This new Court House was to have been finished by April, 1832, but was not completed until December 31, 1832. The delay was caused in part by a tornado that hit the Town of Washington on May 7, 1832, and blew off part of the second story.

In the early court minutes (1820’s-1830’s) of the Town of Washington, crime and punishment is recorded so that we can see how law breakers were treated during that time. As an example, two men who were found guilty of horse thievery were branded on the palm of the left hand with the letters “HT.” Of course, the branding was done with a red-hot branding iron that would leave a mark on each man for the rest of his life. However, that was not the complete sentence; the men were also given twenty-five lashes on their bare backs. These men were to be near the Court House on three different days to sit in the pillory between the hours of ten o’clock in the morning, and two o’clock in the afternoon. I sincerely doubt that these men would ever steal a horse again after receiving this punishment!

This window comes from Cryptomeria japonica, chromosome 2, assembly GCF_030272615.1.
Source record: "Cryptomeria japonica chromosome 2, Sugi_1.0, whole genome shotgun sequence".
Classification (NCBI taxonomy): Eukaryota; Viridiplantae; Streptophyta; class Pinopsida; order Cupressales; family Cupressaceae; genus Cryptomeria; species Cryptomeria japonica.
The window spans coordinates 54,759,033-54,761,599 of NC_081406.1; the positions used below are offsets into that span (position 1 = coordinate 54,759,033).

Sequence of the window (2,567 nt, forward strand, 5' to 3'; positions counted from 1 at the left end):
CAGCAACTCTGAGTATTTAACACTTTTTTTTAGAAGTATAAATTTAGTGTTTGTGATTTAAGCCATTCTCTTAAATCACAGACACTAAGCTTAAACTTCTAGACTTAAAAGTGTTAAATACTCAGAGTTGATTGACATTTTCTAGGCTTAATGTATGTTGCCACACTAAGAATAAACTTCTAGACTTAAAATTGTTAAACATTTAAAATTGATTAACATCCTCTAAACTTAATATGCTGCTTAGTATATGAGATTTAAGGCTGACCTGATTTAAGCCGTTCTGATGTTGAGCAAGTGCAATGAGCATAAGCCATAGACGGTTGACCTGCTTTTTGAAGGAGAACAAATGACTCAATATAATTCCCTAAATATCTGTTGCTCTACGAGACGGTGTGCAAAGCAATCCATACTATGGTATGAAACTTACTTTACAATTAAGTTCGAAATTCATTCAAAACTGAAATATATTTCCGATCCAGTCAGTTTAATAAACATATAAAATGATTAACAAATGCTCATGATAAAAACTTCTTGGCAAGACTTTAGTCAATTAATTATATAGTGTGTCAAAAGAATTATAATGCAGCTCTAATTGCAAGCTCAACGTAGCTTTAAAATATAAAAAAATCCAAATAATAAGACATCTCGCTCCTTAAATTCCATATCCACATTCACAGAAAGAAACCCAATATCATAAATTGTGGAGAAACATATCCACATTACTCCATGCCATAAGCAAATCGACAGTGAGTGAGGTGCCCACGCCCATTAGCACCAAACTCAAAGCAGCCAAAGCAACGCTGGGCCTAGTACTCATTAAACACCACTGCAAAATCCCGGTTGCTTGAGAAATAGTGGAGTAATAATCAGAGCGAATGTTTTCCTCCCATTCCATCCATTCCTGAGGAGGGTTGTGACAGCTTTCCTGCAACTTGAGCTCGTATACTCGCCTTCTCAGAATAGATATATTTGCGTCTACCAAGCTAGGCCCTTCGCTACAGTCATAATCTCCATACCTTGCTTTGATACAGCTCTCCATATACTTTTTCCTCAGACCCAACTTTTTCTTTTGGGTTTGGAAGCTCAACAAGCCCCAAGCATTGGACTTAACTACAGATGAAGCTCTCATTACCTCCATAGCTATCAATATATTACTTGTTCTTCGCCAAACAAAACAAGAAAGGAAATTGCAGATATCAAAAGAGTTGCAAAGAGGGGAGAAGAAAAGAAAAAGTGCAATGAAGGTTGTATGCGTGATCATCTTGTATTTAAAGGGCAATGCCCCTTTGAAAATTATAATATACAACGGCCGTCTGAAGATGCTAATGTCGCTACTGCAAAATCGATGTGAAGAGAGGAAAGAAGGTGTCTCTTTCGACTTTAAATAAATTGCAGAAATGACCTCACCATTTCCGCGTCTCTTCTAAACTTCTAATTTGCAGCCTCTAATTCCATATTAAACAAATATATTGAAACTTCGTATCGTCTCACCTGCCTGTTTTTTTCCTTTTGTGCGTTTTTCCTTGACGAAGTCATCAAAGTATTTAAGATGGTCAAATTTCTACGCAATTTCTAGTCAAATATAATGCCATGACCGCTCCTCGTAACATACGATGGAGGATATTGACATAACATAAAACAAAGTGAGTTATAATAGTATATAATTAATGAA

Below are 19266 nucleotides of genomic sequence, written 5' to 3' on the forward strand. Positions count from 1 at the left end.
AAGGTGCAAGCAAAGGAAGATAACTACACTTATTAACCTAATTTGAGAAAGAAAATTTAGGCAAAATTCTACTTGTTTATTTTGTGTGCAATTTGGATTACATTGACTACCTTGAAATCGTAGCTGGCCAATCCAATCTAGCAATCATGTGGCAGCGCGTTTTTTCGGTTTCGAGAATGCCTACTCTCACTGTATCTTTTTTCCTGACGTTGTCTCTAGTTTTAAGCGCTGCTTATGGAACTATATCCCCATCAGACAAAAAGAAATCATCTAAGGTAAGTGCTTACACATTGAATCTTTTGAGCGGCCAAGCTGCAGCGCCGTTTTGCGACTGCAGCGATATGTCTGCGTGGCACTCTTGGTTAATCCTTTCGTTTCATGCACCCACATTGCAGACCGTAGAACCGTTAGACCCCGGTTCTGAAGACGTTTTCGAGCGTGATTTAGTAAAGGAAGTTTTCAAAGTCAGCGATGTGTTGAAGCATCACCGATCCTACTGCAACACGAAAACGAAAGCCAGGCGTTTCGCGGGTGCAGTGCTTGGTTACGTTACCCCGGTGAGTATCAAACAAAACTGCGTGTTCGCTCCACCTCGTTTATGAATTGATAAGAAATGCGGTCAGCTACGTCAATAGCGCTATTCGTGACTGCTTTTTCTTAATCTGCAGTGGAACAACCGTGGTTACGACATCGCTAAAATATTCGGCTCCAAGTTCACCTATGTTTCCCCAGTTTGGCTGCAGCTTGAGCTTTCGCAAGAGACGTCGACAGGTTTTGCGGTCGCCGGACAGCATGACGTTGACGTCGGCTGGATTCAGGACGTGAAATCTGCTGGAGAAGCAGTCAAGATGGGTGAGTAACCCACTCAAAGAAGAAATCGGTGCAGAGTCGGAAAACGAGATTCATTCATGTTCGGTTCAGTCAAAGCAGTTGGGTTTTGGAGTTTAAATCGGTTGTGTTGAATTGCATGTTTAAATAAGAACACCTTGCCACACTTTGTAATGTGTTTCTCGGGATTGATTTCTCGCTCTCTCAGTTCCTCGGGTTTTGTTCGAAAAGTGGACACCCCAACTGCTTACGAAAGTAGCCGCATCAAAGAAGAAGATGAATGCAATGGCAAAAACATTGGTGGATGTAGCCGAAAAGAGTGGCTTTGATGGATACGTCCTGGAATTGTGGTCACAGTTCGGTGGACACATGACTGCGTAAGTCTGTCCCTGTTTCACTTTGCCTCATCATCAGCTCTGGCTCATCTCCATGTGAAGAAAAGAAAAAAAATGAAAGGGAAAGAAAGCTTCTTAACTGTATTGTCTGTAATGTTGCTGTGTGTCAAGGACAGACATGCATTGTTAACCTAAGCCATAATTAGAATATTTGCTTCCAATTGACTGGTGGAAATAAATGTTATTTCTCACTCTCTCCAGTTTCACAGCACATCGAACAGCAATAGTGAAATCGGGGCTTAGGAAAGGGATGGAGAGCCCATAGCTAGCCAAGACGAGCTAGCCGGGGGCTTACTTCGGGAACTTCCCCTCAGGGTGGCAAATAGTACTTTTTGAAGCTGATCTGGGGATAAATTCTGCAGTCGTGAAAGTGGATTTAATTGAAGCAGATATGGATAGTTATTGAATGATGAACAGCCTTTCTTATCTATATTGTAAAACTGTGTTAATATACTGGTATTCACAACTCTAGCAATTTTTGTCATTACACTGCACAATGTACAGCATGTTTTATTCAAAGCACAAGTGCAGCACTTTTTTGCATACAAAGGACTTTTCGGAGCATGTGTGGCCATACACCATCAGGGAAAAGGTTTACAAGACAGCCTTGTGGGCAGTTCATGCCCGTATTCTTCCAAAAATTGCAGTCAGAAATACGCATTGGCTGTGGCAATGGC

It would seem that Washington had its share of crime in those early days of its history. We can see that from the necessity of the two Court Houses and Jails being built in the first twenty years of this town. Also, it would be safe to say that punishment was rather severe for crimes committed, but that criminals remembered that punishment, and probably did not commit the same crime again.

(NOTE: A Courthouse in the early history of our county was written as two words: Court House; most Court Houses had a dungeon or jail in the basement, with offices of the county government in the floor or floors above.)

Our ancestors learned the correct way to govern early settlements, and because of their knowledge our citizens have been given information which has helped them to maintain a governing body through the years. We should remember to learn from the past in order to live in the present and prepare for the future.